One of the most stressful parts of any real estate transaction is waiting for the home inspection to come through, because what that inspector finds can completely derail the sale.
Of course, not everything they find will be troublesome. While many of the inspector’s notes might not even come as much of a surprise, it’s important that you know of some common code violations that might make it to the list.
Code violations usually occur because rules have changed, or a homeowner made an unreported addition or upgrade. Maybe it even slipped through when the house was last put on the market.
Here are some common code violations to be prepared for:
Extra Rooms. Has a previous owner added a sunroom or made an extra bedroom in the basement, or created an office in the attic? If so, they were required to get permits and approval for the work done—which many people do not do. In order to avoid a difficult sale down the road, the buyer may want to ask for a permit.
Windows. Just having windows in a bedroom isn’t considered “safe” enough when it comes to proper fire codes. Any room that is called a bedroom in your listing must have a window that can open within 30 square inches of clearance for proper fire escape.
Heat. As with a window, you can’t legally classify a room as a bedroom if it doesn’t have heat.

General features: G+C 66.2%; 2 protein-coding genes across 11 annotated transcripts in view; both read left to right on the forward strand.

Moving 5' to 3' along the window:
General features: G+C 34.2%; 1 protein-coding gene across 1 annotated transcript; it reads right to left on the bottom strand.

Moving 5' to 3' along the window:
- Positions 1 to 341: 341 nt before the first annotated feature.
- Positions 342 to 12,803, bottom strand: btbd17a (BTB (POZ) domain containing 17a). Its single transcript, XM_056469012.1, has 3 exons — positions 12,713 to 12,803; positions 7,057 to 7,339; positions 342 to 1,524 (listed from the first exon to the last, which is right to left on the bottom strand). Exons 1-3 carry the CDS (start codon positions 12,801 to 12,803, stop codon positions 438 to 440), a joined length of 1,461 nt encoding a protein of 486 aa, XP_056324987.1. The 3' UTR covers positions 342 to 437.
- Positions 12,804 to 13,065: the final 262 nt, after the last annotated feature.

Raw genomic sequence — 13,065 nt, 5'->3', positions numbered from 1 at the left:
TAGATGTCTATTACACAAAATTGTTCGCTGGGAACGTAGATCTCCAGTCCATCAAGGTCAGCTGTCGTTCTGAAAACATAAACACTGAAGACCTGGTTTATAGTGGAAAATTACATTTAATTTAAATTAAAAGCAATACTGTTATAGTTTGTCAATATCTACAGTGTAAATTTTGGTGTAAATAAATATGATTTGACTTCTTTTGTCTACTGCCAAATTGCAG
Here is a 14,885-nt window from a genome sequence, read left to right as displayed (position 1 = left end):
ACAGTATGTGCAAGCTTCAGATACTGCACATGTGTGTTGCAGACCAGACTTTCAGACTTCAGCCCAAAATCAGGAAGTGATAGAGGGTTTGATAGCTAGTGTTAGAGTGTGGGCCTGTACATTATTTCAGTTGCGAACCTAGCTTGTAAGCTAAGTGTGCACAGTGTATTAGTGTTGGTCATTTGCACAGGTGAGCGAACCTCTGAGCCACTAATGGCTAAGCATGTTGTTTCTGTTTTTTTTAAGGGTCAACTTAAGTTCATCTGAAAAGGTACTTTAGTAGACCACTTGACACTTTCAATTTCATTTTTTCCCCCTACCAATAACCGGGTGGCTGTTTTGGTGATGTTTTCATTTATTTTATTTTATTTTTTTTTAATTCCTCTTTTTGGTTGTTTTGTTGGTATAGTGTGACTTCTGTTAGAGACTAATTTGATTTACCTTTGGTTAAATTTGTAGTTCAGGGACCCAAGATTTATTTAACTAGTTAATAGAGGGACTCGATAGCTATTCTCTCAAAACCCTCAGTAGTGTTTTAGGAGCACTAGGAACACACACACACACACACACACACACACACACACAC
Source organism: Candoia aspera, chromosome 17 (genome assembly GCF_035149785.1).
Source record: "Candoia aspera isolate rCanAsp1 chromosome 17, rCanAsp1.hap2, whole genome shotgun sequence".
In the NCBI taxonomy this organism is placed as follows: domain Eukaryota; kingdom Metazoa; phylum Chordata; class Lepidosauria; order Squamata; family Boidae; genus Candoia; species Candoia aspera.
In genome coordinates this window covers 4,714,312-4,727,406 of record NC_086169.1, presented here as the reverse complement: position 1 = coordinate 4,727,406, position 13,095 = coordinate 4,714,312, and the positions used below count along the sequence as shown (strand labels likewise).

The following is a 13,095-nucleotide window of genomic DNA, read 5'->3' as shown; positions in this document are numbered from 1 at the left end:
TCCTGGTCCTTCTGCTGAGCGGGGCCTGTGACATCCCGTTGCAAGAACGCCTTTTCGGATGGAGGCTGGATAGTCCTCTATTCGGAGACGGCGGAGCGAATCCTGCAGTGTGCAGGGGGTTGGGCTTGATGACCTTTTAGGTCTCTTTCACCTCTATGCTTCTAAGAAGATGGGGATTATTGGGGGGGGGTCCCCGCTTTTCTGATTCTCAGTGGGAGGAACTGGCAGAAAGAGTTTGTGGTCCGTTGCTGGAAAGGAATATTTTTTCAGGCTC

Furnaces and Compressors. Speaking of heat, rust in the heat exchange is a common problem that shows up during home inspections, as is missing insulation where required by code at the time the house was built, or improvement or replacement was installed.
Life-Saving Equipment. Smoke detectors and carbon monoxide detectors are required by law in most states, and not having them—or not having the proper kind—is considered a code violation.
Electrical Issues. Common code violations include electrical junctions not enclosed in a junction box, a lack of GFCI outlets in bathrooms and kitchens, or reverse-polarity on outlets. These are inexpensive things to repair.
Structural Problems. Things that can come up as violations concerning the structure include rotten wood trim around windows and doors, rotten or delaminating siding, and missing flashing on roofs or above windows and doors. While these can be more expensive to fix, if they aren’t taken care of properly, they can prolong or even cancel a sale.
Many code violations can be easily fixed, but keep an eye on what comes up during the inspection.